It is important to note that such representation will decrease the dimensionality of the graph because there are 20 amino acids made out of 64 codons. So it may be interesting to also do the translation of each sequence into the graph of amino acids that can actually be produced from them:
2. How to Read the Network Graph of a Genetic Code
The graphs above shows a network graph representation of the RNA sequence for the Spike protein of coronavirus.
In order to interpret the graphs, we need to calibrate some of the basic concepts we’re going to use for our reading.
The nodes that are shown bigger on the graph have a higher measure of betweenness centrality. Betweenness centrality is often used as a measure of influence showing how often a node appears on the shortest path between any other two randomly chosen nodes in the network. The higher this measure is, the more connected the node is to every other node in the structure. In the context of the genetic code it means that a codon (or an amino acid, depending on the graph) with high betweenness centrality is going to appear more frequently before and after completely different sets of codons (aminoacids), linking the distinct different groups of codons that tend to co-appear together.
Betweenness centrality is not the same thing as the frequency. A codon may appear frequently in a sequence and, therefore, have a high degree (number of connections). But another codon with less connections may have a higher betweenness centrality if it appears next to a more diverse range of other codons.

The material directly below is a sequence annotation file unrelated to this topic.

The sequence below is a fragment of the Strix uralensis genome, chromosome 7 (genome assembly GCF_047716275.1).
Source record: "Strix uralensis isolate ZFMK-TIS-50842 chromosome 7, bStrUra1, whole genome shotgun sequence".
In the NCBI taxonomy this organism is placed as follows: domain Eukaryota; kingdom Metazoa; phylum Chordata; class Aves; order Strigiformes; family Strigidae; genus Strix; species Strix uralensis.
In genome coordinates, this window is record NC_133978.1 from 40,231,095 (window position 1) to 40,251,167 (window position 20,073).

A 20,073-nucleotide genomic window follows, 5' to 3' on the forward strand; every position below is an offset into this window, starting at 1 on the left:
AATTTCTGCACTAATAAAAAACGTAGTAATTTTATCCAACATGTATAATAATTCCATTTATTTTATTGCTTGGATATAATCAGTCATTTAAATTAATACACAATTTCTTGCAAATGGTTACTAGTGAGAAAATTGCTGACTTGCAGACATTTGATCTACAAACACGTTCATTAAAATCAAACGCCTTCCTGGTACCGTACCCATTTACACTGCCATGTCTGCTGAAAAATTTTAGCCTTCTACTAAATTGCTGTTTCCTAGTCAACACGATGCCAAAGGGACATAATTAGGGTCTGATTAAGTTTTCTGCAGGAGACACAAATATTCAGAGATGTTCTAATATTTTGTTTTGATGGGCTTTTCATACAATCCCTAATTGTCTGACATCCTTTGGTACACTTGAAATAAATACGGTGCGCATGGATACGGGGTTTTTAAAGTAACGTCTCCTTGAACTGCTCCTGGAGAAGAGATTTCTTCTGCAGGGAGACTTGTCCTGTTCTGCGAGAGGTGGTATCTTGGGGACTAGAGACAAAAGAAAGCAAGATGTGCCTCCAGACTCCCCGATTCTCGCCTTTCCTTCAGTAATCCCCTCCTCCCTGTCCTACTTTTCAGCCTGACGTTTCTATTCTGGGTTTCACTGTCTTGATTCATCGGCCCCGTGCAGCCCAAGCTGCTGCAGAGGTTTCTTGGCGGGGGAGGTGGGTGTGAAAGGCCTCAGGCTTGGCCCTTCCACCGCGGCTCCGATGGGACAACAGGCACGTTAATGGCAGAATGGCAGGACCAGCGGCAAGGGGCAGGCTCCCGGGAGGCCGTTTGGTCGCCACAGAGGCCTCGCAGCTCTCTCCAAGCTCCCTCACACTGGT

Another important measure is the community structure of the graph. The nodes will be aligned closer to each other on the graph and have the same color if they are more densely connected together than with the rest of the network.
InfraNodus‘ statistical tools provide the insight about these both measures:
From this data we can see that the most “influential” codons (high betweenness centrality) in this sequence are the
uuu aau guu
While the ones that tend to co-occur together are:
1: uuu aau acu 2: gcu guu uua 3: caa gaa cuu 4: auu aca ggc
This gives us an interesting structural insight about this sequence, revealing some patterns within. We can use this insight to identify similarities between the different proteins, get a deeper understanding of how they work, and understand what may be the crucial elements that are involved in the replication process.
For example, if we create a separate graph for each of the proteins in the Coronavirus sequence and then put them all together, we will get an aggregate graph, which will show not only which codons tend to be more “influential” in network terms, but also — which of them tend to belong together and how the proteins can be categorized depending on their connectivity structure:
Using the graph and the network analytics provided by InfraNodus we can reveal some interesting patterns in the structure virus’ proteins.
First, the codons with the highest betweenness centrality (and thus, influence) among all the proteins are:
aaa uuu guu acu
Looking closer at the Statistics table in the Analytics panel (see the CSV file with the codon network data) we will see some interesting discrepancies.